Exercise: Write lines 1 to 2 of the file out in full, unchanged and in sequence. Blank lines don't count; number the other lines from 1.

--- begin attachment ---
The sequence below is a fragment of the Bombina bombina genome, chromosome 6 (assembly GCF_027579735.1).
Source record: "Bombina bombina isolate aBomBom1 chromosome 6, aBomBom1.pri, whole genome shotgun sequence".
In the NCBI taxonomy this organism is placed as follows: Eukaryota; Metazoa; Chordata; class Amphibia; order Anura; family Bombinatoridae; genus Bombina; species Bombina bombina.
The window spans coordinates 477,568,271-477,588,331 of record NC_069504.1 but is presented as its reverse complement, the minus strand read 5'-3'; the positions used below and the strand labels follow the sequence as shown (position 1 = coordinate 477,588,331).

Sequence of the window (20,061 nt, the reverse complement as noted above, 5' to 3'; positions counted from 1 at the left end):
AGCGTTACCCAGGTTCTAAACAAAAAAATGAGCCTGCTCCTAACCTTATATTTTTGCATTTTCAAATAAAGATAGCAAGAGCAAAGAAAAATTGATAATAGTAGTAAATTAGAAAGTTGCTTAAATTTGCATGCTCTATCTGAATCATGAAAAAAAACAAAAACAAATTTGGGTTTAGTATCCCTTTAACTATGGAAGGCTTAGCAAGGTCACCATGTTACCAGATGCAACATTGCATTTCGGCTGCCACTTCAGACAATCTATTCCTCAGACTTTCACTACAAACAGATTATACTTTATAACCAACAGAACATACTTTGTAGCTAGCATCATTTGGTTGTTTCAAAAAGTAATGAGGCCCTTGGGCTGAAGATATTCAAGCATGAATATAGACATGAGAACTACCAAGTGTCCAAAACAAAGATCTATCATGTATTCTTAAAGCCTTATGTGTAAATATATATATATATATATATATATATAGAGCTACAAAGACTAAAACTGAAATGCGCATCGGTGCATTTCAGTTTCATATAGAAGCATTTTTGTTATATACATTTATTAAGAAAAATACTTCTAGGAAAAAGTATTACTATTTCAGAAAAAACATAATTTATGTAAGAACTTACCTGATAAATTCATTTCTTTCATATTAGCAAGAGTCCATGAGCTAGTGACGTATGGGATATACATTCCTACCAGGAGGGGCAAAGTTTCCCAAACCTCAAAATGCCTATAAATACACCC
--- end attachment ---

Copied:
The sequence below is a fragment of the Bombina bombina genome, chromosome 6 (assembly GCF_027579735.1).
Source record: "Bombina bombina isolate aBomBom1 chromosome 6, aBomBom1.pri, whole genome shotgun sequence".